'KFS have worked with Discus on a number of projects for IT infrastructure – servers, Local Area Networking, workstations and laptops, Wide Area Networking (VPNs - both site to site and secure remote access), security, email, spa... Martin Davies, Key Forensic Services - Coventry
Internet users still unaware of public WiFi risks Posted by Damien Biddulph on Mon 17th Jul 2017
Symantec report reveals over half of consumers happy to exchange details with unknown networks
Report states that 53 per cent of consumers can't distinguish between secure or unsecure public WiFi
More than half of internet users are happy to share personal information with public, unsecured WiFi networks.
According to a report from Symantec, consumer demand for strong, free WiFi is overriding security concerns, with 87 per cent potentially putting their information at risk while using public networks.
The report, which surveyed more than 15,000 consumers in 15 countries, shows that 65 per cent of Britons feel safe when using public WiFi, despite being somewhat aware of security risks. In fact, one in twelve admit to viewing adult content via public networks, with one in six doing so worldwide.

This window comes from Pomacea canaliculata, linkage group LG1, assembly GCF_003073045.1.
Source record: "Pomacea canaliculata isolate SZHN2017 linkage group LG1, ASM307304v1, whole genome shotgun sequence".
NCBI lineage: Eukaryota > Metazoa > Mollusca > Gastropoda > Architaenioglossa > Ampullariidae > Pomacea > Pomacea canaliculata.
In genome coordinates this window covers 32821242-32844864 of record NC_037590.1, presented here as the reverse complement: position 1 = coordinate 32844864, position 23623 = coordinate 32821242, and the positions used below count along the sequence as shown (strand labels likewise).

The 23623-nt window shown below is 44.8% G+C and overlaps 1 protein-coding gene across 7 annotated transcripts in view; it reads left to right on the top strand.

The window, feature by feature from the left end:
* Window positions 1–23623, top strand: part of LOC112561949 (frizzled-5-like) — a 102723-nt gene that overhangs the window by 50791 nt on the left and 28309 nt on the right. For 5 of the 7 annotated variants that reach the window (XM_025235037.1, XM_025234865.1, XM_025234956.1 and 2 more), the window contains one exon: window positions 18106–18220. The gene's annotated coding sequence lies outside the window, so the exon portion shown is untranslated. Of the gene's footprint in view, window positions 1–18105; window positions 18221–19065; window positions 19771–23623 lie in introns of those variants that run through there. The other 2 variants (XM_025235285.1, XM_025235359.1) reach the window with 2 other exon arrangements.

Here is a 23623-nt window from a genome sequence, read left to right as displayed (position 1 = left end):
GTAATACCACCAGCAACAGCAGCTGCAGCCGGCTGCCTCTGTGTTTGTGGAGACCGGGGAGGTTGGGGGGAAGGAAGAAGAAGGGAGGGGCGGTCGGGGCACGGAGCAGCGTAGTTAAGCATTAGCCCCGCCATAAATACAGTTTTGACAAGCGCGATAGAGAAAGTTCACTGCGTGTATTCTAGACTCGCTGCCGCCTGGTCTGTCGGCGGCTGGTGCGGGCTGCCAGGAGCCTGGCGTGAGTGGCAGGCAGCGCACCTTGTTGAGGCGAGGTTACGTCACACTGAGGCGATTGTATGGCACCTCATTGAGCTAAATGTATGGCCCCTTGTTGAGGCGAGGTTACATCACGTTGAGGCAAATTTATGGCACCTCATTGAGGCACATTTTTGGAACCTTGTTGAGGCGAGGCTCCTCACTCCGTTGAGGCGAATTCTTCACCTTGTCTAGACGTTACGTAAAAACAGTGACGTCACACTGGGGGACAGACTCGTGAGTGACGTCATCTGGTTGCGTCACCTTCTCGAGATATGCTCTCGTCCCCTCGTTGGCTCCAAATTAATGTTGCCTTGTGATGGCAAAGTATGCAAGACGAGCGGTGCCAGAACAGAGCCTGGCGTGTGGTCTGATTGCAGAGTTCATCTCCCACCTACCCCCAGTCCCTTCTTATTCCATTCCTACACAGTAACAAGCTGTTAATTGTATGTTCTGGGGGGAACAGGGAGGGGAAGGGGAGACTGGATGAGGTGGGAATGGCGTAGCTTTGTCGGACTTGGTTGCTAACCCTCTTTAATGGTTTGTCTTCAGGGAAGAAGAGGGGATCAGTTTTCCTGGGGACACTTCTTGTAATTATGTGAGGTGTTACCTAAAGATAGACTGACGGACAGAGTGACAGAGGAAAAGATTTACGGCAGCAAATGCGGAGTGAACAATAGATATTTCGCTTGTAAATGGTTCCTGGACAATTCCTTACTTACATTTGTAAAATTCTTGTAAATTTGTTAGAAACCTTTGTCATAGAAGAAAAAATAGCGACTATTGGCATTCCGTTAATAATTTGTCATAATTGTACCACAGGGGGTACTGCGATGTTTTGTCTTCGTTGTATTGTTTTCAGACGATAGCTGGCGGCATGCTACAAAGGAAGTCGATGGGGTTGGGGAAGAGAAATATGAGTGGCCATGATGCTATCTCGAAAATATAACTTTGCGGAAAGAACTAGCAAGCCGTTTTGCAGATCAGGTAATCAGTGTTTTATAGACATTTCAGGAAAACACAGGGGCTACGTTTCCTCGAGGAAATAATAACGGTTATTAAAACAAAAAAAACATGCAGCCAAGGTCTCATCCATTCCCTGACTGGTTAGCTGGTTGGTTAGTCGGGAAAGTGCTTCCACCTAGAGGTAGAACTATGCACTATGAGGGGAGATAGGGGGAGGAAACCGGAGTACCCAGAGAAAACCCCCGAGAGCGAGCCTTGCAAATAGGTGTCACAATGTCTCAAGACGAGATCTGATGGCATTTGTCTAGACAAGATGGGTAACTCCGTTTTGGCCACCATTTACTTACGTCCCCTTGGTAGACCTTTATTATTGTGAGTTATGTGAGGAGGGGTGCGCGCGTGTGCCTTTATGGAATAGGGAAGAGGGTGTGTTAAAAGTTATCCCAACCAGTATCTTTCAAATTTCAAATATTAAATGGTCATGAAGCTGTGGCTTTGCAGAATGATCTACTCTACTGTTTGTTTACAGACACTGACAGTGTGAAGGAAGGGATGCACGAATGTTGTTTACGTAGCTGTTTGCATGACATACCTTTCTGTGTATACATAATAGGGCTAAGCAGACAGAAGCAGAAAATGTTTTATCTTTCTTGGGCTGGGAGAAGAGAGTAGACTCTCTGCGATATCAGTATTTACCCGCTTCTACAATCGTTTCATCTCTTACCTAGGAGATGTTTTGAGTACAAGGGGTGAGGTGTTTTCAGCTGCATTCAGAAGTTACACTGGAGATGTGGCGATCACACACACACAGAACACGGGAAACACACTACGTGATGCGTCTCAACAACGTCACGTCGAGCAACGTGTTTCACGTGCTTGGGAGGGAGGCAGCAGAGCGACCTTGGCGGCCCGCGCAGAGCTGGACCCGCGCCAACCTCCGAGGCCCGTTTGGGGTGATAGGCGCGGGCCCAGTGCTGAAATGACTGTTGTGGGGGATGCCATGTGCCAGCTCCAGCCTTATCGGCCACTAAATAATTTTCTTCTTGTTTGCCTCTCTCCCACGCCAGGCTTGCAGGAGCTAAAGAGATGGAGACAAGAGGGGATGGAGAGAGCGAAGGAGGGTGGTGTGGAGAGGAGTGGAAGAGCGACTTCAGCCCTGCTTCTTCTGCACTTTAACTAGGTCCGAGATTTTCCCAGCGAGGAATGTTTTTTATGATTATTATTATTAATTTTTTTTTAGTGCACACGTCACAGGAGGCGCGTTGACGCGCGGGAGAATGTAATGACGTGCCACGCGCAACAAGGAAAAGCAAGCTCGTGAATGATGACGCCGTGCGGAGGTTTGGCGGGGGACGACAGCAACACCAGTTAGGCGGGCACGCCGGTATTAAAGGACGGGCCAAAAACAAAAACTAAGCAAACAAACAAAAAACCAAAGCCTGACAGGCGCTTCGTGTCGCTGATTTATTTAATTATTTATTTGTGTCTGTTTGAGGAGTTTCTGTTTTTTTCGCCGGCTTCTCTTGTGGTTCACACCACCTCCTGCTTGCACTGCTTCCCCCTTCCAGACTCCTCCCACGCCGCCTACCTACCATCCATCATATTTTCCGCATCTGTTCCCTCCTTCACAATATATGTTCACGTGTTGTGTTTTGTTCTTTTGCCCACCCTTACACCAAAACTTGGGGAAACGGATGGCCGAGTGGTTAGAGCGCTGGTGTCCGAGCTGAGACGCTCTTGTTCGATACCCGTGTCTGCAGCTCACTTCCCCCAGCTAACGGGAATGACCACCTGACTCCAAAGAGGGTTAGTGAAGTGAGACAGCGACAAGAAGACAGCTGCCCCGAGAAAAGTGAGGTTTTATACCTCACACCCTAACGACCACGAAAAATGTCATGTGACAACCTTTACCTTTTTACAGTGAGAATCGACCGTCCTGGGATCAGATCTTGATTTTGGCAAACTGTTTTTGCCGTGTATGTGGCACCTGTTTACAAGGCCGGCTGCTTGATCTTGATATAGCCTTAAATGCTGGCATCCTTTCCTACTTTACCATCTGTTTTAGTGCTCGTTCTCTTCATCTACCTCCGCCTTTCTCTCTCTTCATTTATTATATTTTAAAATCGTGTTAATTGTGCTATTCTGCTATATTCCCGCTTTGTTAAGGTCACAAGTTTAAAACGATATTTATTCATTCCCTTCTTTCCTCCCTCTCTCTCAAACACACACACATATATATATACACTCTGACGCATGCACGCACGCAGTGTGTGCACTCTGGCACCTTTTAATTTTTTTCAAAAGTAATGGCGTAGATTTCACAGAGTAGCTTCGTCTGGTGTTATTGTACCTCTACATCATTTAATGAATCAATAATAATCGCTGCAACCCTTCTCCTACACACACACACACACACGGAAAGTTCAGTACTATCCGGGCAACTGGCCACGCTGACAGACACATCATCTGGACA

"There is a deep divide between what people think is safe or private when using public WiFi versus the reality," says Nick Shaw, vice president and general manager at Norton by Symantec.
"What someone thinks is private on their personal device can easily be accessed by hackers through unsecure WiFi networks or even apps with privacy vulnerabilities."
Consumers are keen to access public WiFi when travelling, despite the EU's recent abolition of data roaming charges. Strong signal is a deciding factor when booking hotels and holiday rentals, according to 71 per cent of respondents. Almost half of people rely on public WiFi when using GPS apps to get around.
Despite the public's overall indifference towards these issues, the fear of exposure remains. Twenty-nine per cent of Brits have viewed banking or financial information over public WiFi, yet 52 per cent of Brits said they would be "horrified" if this information was posted online. About one-third (30 per cent) said they would pay to prevent personal information being exposed to their employer.